Inside the Mind of a Celebrity Stalker

In the relationship between celebrities and their public, there is always a delicate balance: Fans can admire, but they also have to keep their distance.

When this equilibrium is broken, it can be dangerous.

Icelandic pop star Björk learned this when an American fan sent her a bomb in disguise and then killed himself — leaving behind 22 hours of videotape.

For authorities on both sides of the Atlantic, this one man's obsession became a race against time. And for observers, like famed crime writer Patricia Cornwell, the man's tapes provided a rare window into the mind of a celebrity predator. Cornwell joined up with Primetime to take a look at the case.

The Last Day

On Sept. 16, 1996, the manager of the Van Buren Plaza apartment building in Hollywood, Fla., saw blood coming out of the walls under apartment A.

When police opened the door, they found a badly decomposed male body with red, black and green greasepaint all over the face.

There was a video camera set up in the direction of the body, and odd things written on the wall: "The best of me," and a slur against African-Americans.

Inside the camera, there was a videotape labeled "The Last Day." Several other cassettes were nearby. Investigators went straight to the last tape and confirmed the death was a suicide.

Then they went to the beginning, and found revelations that could ruin a young woman's life — as well as a case study in the transformation of fan into stalker.

Fan Into Fantasy

The body belonged to 21-year-old Ricardo Lopez. Lopez was the son of a middle-class family who came to the United States from Uruguay. He had lived most of his life in America, first in Georgia, then in Florida.

He was extremely bright but dropped out of high school to become an artist. To support himself, he worked part time for his brother as an exterminator.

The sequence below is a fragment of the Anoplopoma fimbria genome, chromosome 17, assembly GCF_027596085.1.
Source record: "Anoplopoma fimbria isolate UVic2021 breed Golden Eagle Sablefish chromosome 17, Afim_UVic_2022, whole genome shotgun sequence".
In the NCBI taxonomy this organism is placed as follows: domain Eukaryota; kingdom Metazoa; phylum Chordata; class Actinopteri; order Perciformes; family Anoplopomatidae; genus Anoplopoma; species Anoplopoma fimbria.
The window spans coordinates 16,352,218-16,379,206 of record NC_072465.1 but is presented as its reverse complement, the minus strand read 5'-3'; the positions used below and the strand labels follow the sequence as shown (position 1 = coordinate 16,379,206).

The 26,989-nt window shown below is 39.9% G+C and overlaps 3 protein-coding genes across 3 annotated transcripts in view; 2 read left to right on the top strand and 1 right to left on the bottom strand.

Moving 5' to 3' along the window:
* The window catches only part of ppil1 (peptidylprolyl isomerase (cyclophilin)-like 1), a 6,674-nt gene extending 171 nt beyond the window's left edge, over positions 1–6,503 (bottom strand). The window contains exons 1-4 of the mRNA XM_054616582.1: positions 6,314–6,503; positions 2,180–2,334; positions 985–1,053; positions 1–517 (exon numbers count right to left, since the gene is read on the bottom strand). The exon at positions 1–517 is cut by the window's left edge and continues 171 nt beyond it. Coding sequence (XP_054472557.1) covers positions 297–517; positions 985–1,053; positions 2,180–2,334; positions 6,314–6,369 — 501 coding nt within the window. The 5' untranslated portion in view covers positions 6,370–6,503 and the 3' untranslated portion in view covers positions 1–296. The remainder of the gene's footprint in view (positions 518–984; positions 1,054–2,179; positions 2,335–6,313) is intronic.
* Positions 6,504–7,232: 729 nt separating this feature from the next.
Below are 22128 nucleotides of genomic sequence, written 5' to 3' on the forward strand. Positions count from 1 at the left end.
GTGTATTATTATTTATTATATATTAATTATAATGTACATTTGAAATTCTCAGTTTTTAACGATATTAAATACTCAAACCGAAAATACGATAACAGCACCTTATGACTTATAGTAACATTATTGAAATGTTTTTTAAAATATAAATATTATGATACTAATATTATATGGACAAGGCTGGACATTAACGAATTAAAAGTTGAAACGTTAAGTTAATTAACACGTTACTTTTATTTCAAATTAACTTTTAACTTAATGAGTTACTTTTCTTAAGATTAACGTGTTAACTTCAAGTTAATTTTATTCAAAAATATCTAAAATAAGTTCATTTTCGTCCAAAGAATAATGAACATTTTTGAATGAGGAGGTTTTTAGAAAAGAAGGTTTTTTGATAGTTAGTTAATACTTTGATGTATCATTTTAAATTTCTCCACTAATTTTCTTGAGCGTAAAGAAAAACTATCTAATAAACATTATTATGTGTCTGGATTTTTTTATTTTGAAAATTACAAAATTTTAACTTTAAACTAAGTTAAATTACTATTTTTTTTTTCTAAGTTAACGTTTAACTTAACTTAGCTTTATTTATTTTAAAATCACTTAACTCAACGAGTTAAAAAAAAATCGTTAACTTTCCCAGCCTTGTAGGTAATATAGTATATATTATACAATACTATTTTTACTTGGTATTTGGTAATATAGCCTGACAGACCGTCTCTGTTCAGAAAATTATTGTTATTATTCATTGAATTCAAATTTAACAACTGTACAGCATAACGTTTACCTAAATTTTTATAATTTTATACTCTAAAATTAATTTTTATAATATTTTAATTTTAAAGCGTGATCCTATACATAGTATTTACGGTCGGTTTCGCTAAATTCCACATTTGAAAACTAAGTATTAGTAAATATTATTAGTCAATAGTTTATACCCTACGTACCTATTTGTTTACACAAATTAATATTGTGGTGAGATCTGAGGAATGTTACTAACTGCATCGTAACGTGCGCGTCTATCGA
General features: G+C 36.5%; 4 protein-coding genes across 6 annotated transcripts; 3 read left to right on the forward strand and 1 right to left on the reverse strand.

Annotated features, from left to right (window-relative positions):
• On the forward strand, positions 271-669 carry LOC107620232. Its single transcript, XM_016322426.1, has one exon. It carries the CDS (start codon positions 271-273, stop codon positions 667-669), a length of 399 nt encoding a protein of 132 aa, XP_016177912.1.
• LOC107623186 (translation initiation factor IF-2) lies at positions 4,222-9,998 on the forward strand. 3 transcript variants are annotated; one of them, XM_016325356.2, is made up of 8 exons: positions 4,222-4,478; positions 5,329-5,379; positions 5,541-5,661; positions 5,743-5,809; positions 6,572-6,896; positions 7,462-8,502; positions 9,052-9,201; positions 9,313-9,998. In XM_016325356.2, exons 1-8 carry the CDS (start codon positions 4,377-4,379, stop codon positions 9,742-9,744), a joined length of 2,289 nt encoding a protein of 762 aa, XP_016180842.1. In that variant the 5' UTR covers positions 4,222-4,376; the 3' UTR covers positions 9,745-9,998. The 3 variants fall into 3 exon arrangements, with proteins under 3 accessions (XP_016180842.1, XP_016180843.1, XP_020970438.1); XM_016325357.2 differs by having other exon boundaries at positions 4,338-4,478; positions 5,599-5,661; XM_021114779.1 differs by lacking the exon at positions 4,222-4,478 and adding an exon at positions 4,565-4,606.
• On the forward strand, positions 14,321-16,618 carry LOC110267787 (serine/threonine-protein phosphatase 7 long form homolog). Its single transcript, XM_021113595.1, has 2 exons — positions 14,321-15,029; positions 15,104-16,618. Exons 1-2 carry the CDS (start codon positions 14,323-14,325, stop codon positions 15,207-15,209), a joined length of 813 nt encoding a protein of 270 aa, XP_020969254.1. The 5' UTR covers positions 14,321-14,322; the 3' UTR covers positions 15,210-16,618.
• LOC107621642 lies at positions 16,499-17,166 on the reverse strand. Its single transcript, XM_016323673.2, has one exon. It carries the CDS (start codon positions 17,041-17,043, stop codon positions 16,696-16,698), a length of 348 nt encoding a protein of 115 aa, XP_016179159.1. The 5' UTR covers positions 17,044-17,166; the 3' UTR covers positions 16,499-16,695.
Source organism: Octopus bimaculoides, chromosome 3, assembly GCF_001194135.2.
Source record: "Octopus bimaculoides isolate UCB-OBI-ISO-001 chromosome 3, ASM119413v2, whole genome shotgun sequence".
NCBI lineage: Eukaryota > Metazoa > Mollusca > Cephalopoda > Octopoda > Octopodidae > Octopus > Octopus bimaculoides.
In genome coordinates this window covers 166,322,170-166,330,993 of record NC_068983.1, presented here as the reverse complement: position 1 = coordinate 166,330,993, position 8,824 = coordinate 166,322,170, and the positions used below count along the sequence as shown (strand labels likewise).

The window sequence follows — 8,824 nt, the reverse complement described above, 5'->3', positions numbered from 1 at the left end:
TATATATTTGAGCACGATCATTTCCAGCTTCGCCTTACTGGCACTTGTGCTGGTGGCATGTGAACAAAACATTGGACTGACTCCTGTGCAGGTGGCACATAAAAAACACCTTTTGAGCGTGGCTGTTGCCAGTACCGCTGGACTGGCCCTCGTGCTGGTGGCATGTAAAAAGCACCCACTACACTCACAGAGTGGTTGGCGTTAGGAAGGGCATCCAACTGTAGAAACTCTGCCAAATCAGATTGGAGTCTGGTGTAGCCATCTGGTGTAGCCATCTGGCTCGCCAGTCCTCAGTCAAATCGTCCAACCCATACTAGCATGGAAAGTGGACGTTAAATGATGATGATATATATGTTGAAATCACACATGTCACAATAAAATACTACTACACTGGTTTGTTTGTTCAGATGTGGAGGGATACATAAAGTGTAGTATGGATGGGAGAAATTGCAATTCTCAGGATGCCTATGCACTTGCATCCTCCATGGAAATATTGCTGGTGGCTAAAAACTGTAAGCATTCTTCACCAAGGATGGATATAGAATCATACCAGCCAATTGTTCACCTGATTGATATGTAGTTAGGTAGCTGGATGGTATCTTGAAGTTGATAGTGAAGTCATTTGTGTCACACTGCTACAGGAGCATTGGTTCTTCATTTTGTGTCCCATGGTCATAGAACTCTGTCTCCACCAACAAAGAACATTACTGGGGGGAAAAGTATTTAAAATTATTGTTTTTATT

As well as the videotapes, he left behind an 803-page handwritten diary — full of the musings of a young man embarrassed by his body and awkward around girls.

"This is how I feel now, but this isn't how I always felt," he said on one of the tapes. "Especially when I was growing up. I mean, I had hopes, and stuff like that, with women. Even though I was fat and this and that, but I still had hopes."

Lopez took refuge from his troubles by reading about the glamorous world of celebrities. At 18, he fixated on Björk after seeing a video of her. At first she was a muse, inspiring him to create art works dedicated to her. But soon, the fan drifted into fantasy.

Lopez recorded himself talking to the camera: "This gave me something, you know. Being in love, having an infatuation, is a euphoric feeling, and I was very happy. I had something to look forward to every day."

The diary shows how the fantasy eventually became more and more consuming, and how Lopez slowly became less and less anchored in reality.

Explosive Hate

Three years into his obsession, Lopez read that Björk had a lover — the black musician known as Goldie. Compounded by his bigotry, it lit a terrible fuse within him.

"I just had a deliciously sadistic plan for Björk," Lopez wrote in his diary. He went on to say how he'd like to he'd like to inflict his pain onto her.

Lopez constructed a bomb using sulphuric acid and placed it inside a hollowed-out book. When Björk opened it, he hoped, a trigger would hurl the acid all over her face.

He also forged a letter from her record company, telling her the book was for a future project.

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